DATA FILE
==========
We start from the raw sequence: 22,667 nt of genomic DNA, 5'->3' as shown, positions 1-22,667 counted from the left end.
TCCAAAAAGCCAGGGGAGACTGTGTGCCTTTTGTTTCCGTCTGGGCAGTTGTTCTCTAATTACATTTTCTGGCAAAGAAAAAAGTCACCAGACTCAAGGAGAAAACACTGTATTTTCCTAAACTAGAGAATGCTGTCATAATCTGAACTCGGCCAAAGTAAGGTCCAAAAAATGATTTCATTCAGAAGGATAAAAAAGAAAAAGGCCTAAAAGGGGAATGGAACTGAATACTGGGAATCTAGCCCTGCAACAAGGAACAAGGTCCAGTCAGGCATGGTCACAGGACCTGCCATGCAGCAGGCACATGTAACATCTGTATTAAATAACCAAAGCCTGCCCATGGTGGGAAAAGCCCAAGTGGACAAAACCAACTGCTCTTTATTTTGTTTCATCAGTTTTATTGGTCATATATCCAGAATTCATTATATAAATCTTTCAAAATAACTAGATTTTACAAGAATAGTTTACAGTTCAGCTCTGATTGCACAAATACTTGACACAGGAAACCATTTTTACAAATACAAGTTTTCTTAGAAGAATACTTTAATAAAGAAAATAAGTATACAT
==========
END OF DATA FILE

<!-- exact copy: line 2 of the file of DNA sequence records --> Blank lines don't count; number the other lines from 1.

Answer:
TCCAAAAAGCCAGGGGAGACTGTGTGCCTTTTGTTTCCGTCTGGGCAGTTGTTCTCTAATTACATTTTCTGGCAAAGAAAAAAGTCACCAGACTCAAGGAGAAAACACTGTATTTTCCTAAACTAGAGAATGCTGTCATAATCTGAACTCGGCCAAAGTAAGGTCCAAAAAATGATTTCATTCAGAAGGATAAAAAAGAAAAAGGCCTAAAAGGGGAATGGAACTGAATACTGGGAATCTAGCCCTGCAACAAGGAACAAGGTCCAGTCAGGCATGGTCACAGGACCTGCCATGCAGCAGGCACATGTAACATCTGTATTAAATAACCAAAGCCTGCCCATGGTGGGAAAAGCCCAAGTGGACAAAACCAACTGCTCTTTATTTTGTTTCATCAGTTTTATTGGTCATATATCCAGAATTCATTATATAAATCTTTCAAAATAACTAGATTTTACAAGAATAGTTTACAGTTCAGCTCTGATTGCACAAATACTTGACACAGGAAACCATTTTTACAAATACAAGTTTTCTTAGAAGAATACTTTAATAAAGAAAATAAGTATACAT